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EGX 2018: Hands-On with DREAMS

We finally discover what the bloody-hell Media Molecule's DREAMS is all about.

Before EGX 2018 I had a conversation with a friend of mine to determine whether or not Sony would bother bringing Media Molecule’s enormously ambitious PS4 exclusive Dreams over to the exhibition. I determined that they probably wouldn’t given that it’s seemingly still very far away and well, Sony aren’t exactly blowing anyone away right now with their customer driven choices. I figured we’d get Spidey, some PSVR titles and that would probably be it.

Ergo, I was wrong. Not only was Dreams there, but it had a pretty huge stand and even Media Molecule devs were in attendance. The Dreams area was an open plan ‘just come and sit down affair’, rather than their ridiculous queues going around corners for the Spyro trilogy that I avoided all week. Still, Sony’s presence was far bigger than I expected and to their credit, Dreams was a huge part of their area.

My curiosity got the better of me and I sat down to finally see what on earth Dreams was all about. I’m so glad I did. What was on offer was a selection of demos of games all built within Dreams itself. It’s a bonkers clever way of demonstrating just what it’s all about. Whilst we couldn’t get much deeper in the experience rather than what was on offer – I would liked to have messed around with the music editing in the game I saw on show at E3, but I guess I’ll just have to wait on that one – what they provided showcased just how completely free you are to create whatever the hell your brain can imagine.

I played five of the demos which were on offer, each of them wildly different from the other. The first was Comic Sands, a hand-drawn platformer with a paper-cut out visual style. It offered little more than jumping to the end of the level but the visuals were so smart and the level design so clever I ended up playing through it several times. Having our character jump in and out of comic frames on a piece of paper was wonderful.

Turns out it was made in Dreams during this years Train Jam on the way to GDC. That’s pretty cool. You may have seen the gameplay video released earlier this year but if not, I’ve added it here;

Next up was Windy Glades, a very stylish 2D platformer that gave me Ori and the Blind Forest vibes. It looked like every other stylish indie you can imagine in this genre, with terrific lighting, collectibles and a cracking mechanic where you can turn into a ball of light to collect items and tear through the level as pure energy.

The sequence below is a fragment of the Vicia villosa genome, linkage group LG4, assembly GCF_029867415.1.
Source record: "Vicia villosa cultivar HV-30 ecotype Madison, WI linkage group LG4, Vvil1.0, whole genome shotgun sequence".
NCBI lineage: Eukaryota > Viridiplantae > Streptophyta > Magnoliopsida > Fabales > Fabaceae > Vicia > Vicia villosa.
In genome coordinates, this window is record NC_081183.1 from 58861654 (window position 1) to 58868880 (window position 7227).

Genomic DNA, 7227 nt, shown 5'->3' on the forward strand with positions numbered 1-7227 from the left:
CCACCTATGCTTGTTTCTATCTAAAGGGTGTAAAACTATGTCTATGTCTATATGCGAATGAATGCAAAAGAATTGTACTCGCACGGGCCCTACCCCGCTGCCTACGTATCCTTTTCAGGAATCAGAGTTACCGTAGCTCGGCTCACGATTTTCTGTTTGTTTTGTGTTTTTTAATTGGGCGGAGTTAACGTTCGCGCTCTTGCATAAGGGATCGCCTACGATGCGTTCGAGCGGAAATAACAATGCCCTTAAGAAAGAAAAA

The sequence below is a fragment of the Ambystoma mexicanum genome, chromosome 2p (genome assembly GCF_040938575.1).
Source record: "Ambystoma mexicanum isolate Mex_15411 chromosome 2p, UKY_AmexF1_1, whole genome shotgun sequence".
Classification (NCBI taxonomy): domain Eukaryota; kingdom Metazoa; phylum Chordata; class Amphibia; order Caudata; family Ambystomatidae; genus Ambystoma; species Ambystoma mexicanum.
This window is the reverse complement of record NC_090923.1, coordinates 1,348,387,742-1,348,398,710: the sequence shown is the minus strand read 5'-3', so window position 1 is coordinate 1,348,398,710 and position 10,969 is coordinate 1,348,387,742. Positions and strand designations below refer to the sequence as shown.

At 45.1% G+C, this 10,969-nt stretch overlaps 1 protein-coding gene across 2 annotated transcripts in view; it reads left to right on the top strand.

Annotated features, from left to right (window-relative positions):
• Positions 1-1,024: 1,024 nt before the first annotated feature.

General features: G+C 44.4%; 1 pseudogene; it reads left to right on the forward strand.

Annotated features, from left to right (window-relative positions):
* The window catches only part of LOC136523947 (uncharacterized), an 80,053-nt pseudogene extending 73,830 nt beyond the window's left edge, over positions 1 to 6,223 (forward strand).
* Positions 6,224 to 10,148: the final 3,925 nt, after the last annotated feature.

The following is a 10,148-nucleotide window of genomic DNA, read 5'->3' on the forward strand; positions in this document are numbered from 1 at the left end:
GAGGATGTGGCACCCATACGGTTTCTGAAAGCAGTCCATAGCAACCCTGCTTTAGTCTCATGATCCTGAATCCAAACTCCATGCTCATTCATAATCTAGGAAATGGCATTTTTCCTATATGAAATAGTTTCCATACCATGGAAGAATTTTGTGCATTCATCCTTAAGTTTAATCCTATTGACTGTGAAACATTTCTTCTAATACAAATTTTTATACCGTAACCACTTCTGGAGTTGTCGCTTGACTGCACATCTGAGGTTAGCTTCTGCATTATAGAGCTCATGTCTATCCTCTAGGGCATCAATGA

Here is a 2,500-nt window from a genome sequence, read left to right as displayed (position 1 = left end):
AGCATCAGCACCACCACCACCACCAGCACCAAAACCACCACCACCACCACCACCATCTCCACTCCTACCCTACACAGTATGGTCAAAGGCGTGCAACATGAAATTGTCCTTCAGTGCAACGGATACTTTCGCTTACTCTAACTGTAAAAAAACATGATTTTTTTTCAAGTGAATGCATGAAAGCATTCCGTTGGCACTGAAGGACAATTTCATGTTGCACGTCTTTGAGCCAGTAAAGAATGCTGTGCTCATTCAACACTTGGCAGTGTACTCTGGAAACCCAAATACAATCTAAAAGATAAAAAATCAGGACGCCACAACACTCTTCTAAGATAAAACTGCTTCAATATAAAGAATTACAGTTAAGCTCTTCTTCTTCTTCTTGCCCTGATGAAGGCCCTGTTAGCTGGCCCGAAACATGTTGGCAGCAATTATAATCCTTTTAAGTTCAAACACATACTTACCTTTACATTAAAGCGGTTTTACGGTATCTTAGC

Following that glorious demo was Hammer Time, a 2 player game where you each play as a hammer and have to squash down nails, break puzzle floors to watch your competitor go flying down them or hammer balls into your opponents goals. It was all rather daft but a fun way to showcase the two player game building. If I could take that online I’d probably have a very good time with the team trying to hammer them off the platform.

I then played Please Hug Me, a rather bizarre game where you play as..erm, an object looking for a hug and your objective is to seemingly get everything else on the platform with you as far away from you as possible until you’re the last thing on there.

Poor thing, just wanted a hug.

Finally I played an eerie 3D platformer, but from a technical standpoint was the most impressive of the bunch. I didn’t catch its name (though it said Demo Content in big letters, which..which probably isn’t its name) and it looked fantastic.

In a very dark enormous 3D space you’re tasked with platforming around with plenty of pitfalls and avoiding just freakin’ enormous robot caterpillars (I’m pretty sure that’s what they were, though I can’t be sure about this). Point is, it was captivating and I may buy Dreams just to find it and play through it again.

I couldn’t find an awful lot of footage of this one but you can have a nose here (press play and it should start where the game is showcased).

So that was my experience of Dreams. My interest in the game has absolutely skyrocketed now I’ve finally had a chance to explore what it’s all about. I still have no idea how to create or just what tools will be at my disposal, and it would have been nice to mess with those settings a little but hey, I’m glad I finally had a bit of time with Media Molecule’s creation and I’m very much looking forward to delving deeper.

I’m going to make a spiritual successor to the Teenage Mutant Ninja Turtles arcade game and there’s nothing you can do to stop me.

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